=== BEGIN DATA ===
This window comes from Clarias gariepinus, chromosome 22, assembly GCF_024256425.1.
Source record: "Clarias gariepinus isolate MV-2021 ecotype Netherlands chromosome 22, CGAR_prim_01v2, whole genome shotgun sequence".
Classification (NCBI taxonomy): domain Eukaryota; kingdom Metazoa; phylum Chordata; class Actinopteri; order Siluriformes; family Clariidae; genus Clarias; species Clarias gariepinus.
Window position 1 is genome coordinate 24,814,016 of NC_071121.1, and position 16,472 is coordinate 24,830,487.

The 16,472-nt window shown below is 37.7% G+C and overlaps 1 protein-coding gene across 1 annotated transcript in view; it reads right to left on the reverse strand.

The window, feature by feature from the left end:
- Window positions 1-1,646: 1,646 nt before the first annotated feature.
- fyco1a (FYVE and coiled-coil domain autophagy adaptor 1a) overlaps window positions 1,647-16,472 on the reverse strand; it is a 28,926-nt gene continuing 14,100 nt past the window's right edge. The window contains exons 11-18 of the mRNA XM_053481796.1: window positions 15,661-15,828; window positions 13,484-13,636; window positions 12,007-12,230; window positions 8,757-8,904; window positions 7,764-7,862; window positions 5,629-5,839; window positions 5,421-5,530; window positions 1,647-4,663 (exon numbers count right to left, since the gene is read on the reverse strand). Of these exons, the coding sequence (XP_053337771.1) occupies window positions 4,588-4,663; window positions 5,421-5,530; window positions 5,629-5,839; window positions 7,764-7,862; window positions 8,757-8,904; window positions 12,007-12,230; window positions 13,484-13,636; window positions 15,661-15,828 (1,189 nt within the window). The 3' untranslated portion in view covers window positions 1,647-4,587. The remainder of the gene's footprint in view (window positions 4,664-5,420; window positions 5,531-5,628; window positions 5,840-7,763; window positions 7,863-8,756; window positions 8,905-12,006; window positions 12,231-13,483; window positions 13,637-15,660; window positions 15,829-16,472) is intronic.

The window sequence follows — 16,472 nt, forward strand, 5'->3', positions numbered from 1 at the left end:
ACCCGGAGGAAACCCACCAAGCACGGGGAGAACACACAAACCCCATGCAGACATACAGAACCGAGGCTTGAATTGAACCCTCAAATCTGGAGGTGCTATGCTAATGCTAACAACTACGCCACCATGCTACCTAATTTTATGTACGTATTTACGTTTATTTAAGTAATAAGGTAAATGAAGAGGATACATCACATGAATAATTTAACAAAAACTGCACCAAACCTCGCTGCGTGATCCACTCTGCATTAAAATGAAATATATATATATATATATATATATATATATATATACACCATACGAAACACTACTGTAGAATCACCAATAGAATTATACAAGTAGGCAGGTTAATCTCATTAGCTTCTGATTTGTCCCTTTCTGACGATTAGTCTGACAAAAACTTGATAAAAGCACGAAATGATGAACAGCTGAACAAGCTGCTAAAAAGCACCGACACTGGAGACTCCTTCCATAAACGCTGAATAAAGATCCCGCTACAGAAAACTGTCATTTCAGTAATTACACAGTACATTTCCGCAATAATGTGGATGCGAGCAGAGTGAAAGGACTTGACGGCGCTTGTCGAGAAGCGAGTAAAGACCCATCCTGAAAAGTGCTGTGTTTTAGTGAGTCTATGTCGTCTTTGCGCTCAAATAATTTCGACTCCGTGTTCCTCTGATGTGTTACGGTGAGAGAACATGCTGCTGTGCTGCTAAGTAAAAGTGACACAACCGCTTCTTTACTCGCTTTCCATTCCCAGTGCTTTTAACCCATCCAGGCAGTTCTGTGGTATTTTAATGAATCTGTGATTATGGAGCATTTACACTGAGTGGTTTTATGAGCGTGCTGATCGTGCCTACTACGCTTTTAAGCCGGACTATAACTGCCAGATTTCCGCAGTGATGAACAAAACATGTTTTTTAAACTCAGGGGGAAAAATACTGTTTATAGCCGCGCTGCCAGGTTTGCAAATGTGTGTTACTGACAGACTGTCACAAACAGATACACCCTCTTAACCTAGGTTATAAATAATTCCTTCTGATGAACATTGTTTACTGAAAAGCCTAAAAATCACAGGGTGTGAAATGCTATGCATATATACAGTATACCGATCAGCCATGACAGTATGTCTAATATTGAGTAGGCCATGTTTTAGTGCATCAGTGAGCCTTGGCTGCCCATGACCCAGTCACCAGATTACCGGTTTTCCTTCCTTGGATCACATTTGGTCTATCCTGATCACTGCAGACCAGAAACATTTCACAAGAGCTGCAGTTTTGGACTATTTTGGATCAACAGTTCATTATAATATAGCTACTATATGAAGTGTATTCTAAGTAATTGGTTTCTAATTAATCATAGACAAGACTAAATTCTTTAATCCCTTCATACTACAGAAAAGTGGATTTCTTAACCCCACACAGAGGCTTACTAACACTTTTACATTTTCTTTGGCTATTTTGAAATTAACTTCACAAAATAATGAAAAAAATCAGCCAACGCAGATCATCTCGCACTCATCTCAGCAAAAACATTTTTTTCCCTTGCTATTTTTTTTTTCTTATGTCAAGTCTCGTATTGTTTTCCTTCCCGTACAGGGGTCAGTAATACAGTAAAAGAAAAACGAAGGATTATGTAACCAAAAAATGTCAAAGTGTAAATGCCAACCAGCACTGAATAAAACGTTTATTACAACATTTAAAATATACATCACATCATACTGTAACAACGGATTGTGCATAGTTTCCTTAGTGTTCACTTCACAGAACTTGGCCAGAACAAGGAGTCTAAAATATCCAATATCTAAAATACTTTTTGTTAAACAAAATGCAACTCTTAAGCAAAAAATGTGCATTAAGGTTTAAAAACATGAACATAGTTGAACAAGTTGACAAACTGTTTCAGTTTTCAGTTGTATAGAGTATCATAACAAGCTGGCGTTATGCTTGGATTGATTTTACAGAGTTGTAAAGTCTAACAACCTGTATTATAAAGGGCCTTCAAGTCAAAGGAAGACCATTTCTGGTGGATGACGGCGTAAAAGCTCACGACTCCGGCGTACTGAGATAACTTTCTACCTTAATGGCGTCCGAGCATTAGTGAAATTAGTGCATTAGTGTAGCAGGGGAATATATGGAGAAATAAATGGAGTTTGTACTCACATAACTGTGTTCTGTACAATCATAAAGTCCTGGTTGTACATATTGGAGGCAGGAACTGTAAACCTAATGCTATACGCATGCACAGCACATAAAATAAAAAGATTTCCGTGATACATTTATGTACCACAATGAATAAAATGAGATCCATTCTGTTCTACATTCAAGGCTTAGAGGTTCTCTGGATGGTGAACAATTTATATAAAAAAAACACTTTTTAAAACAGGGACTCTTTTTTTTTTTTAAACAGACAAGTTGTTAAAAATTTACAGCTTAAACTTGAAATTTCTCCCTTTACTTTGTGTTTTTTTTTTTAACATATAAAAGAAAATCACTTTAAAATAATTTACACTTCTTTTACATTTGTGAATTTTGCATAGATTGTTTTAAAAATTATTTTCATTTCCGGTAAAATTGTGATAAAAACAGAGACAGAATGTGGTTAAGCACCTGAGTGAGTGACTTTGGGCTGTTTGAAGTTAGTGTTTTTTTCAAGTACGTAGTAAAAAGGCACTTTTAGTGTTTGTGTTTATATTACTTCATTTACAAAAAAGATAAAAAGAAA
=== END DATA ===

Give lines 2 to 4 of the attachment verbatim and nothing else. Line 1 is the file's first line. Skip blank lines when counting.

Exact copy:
Source record: "Clarias gariepinus isolate MV-2021 ecotype Netherlands chromosome 22, CGAR_prim_01v2, whole genome shotgun sequence".
Classification (NCBI taxonomy): domain Eukaryota; kingdom Metazoa; phylum Chordata; class Actinopteri; order Siluriformes; family Clariidae; genus Clarias; species Clarias gariepinus.
Window position 1 is genome coordinate 24,814,016 of NC_071121.1, and position 16,472 is coordinate 24,830,487.